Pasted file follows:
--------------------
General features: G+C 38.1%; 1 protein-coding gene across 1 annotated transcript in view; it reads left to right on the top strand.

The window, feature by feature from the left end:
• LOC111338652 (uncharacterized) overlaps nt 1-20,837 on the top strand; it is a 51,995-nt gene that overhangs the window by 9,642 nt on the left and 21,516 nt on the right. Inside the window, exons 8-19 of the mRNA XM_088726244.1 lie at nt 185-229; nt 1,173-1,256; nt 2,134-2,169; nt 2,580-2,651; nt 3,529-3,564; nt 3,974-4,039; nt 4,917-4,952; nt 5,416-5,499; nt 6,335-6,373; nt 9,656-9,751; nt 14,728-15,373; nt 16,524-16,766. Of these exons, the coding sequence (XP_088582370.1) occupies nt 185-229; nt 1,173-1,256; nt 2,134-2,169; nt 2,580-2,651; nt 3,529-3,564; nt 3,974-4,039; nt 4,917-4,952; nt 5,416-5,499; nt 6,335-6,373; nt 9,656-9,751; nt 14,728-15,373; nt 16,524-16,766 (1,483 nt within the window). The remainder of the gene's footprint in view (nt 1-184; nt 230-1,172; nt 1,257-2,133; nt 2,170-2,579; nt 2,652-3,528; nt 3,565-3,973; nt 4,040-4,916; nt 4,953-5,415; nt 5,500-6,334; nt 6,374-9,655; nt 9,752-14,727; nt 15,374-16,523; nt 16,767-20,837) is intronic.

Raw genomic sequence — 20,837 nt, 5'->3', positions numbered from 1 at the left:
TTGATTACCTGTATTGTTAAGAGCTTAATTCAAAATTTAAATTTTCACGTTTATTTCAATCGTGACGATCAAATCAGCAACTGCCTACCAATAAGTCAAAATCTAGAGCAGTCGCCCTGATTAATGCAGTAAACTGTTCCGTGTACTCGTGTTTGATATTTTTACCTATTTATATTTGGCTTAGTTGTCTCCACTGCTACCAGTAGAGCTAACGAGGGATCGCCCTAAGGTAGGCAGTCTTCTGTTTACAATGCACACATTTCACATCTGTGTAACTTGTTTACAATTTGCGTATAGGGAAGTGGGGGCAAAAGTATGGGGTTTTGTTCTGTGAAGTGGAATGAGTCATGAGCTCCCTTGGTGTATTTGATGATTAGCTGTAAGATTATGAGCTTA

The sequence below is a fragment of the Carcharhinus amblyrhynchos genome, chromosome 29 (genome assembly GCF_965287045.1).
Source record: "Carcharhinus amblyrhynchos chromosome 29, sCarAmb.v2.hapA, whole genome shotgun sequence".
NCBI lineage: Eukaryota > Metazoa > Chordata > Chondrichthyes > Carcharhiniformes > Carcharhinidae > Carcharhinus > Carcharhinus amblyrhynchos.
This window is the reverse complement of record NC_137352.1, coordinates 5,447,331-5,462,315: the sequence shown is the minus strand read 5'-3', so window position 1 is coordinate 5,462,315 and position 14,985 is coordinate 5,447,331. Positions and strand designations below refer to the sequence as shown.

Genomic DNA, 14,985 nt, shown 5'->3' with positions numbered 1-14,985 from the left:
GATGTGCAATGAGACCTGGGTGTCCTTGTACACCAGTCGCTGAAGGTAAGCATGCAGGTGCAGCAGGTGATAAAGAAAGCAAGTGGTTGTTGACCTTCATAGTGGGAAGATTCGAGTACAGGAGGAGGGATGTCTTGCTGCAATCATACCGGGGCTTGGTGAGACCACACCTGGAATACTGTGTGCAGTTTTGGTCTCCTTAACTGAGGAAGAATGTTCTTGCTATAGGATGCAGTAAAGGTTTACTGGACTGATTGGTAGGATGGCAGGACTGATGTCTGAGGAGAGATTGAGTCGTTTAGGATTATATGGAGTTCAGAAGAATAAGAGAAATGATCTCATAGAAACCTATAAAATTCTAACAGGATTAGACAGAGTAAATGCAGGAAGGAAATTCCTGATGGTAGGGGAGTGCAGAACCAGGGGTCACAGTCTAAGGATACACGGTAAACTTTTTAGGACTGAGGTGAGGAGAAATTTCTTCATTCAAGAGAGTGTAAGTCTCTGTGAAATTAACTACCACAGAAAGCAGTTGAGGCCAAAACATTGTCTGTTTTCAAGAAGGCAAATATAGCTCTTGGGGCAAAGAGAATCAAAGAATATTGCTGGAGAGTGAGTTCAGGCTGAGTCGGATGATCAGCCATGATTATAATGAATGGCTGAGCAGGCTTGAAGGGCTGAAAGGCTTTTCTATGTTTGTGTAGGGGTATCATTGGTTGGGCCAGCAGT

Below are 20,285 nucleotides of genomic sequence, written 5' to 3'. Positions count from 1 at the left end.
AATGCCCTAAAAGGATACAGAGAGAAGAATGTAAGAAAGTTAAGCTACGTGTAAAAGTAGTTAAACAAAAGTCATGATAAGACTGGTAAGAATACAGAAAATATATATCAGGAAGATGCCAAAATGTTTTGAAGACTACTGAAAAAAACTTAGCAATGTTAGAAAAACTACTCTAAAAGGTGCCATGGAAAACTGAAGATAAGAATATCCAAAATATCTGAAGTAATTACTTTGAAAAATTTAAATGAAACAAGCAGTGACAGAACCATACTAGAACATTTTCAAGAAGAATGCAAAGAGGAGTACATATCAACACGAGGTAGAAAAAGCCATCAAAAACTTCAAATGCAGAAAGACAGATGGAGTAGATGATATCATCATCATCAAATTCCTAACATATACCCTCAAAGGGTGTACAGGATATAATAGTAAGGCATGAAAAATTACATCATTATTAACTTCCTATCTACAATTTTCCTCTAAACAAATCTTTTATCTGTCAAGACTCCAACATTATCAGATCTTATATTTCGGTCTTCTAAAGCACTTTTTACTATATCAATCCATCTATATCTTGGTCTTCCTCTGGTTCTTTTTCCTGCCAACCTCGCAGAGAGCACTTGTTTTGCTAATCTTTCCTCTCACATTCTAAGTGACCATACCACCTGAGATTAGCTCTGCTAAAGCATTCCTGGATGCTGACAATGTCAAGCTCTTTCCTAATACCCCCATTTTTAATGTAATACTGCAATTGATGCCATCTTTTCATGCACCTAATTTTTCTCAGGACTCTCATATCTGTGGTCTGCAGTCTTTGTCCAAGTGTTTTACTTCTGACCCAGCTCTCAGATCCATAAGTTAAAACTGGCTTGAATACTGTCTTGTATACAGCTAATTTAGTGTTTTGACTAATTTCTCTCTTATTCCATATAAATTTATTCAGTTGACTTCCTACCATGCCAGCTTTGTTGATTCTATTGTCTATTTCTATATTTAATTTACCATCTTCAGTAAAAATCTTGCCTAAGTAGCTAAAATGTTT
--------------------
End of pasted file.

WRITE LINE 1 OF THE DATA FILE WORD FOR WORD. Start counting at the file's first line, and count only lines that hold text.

General features: G+C 38.1%; 1 protein-coding gene across 1 annotated transcript in view; it reads left to right on the top strand.